• The wood of rapidly self-renewing trees such as lyptus (a fast-growing eucalyptus that looks like cherry or mahogany), cork, and bamboo provides attractive flooring options to wood from old-growth forests that take years to replenish.
  • Engineered structural wood products are manufactured from fast-growing trees and recycled wood chips.

Healthy Indoor Living

It is especially important to create and maintain a healthy home environment for anyone with allergies or heightened sensitivity to noxious odors or pollutants, and today’s consumers are becoming more attuned to these issues. Sealing cracks in the home’s “envelope” and duct systems helps reduce drafts, moisture, dust, pollen, and noise. A tightly sealed home improves comfort and indoor air quality while reducing utility bills. Here are a few highly effective product solutions for a healthy home:

  • Low- or no-VOC (volatile organic compounds) paint
  • Central dehumidification to reduce mold and mildew
  • Central air purification and ventilation systems
  • Central vacuum system
  • Flooring that doesn’t harbor dust

Water-Saving Products and Techniques

The main water issues in the home are purification and conservation. Great strides have been made in both areas in recent years and have attracted consumer interest. Here are a few examples:

  • Water-efficient appliances such as a front-loading washing machine, tankless water heater, and low-flow showerheads and toilets
  • Water purification devices and reverse osmosis systems
  • Permeable pavement that reduces runoff by letting rainwater seep through, allowing the soil underneath to act as a natural filter
  • Drought-tolerant plants that enable owners to save time and money that would otherwise be spent on irrigation

The True Cost of Home Ownership

Today’s home buyers want to get the most house for their money. In addition to paying a monthly mortgage, they will also have to budget for utilities, maintenance, and repairs. All of these factors must be taken into consideration when determining the true cost of home ownership, which essentially determines the affordability of any given home. A durable, energy-efficient house can actually be more economical and affordable — even if the initial asking price is a bit higher than that of a home built using standard construction practices.

In an energy-efficient green home, the first month’s utility bills clearly show the savings. Some green homes, such as those that are EarthCraft House™ certified, realize as much as a 30% increase in energy efficiency, which can result in a reduction of over 1100 pounds of greenhouse gases introduced into the atmosphere each year. EarthCraft homes can also conserve water and reduce storm water pollution, while promoting recycling and the use of durable, low-maintenance, recycled, and rapidly renewable materials.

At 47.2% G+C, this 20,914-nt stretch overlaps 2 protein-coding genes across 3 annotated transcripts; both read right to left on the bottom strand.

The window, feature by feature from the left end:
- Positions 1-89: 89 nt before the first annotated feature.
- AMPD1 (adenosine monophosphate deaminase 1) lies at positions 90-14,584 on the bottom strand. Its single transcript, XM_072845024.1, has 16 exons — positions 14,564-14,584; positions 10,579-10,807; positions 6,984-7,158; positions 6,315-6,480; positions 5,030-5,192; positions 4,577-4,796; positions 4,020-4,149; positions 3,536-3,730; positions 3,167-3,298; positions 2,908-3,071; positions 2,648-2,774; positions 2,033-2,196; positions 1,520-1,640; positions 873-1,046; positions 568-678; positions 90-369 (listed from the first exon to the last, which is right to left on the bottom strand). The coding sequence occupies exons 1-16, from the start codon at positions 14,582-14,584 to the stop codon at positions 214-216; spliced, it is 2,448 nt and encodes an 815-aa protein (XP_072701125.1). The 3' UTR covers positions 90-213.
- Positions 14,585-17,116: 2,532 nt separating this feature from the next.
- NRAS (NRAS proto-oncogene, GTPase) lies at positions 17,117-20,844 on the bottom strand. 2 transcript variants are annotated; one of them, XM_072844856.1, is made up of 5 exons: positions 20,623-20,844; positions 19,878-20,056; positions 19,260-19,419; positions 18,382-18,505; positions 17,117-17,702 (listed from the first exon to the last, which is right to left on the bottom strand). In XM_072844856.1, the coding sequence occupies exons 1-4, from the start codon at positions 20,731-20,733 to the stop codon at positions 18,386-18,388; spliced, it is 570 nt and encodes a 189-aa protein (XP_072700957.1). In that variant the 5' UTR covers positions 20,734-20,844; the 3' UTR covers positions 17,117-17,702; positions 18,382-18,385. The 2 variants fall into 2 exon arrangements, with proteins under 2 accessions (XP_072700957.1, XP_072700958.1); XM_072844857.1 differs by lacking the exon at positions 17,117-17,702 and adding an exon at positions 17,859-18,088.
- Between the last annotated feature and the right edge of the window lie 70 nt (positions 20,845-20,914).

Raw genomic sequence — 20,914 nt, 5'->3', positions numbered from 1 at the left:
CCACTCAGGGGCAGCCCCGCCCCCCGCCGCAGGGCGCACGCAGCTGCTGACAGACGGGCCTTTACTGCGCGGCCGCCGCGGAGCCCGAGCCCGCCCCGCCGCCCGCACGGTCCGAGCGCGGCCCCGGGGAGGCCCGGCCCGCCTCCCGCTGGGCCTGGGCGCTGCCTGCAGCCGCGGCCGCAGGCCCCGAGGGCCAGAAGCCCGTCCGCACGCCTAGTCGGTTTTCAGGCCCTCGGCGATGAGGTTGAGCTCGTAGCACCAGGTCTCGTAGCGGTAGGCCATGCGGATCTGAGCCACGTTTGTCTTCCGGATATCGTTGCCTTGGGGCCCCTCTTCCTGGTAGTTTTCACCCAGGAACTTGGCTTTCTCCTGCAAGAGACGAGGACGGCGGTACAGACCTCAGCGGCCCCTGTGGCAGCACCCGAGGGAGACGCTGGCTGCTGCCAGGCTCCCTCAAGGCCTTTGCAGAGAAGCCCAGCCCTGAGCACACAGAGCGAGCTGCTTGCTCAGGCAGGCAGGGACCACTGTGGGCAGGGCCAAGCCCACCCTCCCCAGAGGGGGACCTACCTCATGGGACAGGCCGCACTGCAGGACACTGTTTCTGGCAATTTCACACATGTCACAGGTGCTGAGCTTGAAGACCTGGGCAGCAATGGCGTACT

ENERGY STAR Rated homes achieve energy savings through established, reliable building technologies, to save homeowners at least 15% on energy costs. Builders work with Home Energy Raters to select from a number of features when planning and building homes. All EarthCraft-certified homes must meet established EPA standards to be verified as ENERGY STAR Rated.

In addition to savings on utilities, there are specialized mortgages to assist home buyers who choose to go green. If a home is certified as energy efficient, lenders may take this into account when determining how much mortgage you can afford.

Money projected to be saved due to reduced utility bills in a higher quality home can offset a larger monthly mortgage payment. There are numerous reasons to consider going green. However, the bottom line for many buyers is that going green helps to save the planet with savings them money … and that’s a shade of green that everyone can appreciate.

For more information on green building please visit the following:

www.Earthcrafthouse.com
www.eere.energy.gov
www.energy.gov/yourhome.htm
www.energystar.gov/homes
www.usgbc.org/leed/homes
www.resnet.us/ratings/overview/default.htm

Photo courtesy of GE
Photos courtesy of GreenFiber
Photo Courtesy of GWD/Trane
Photo courtesy of Rinnai America Corporation
Photo courtesy of Sherwin-Williams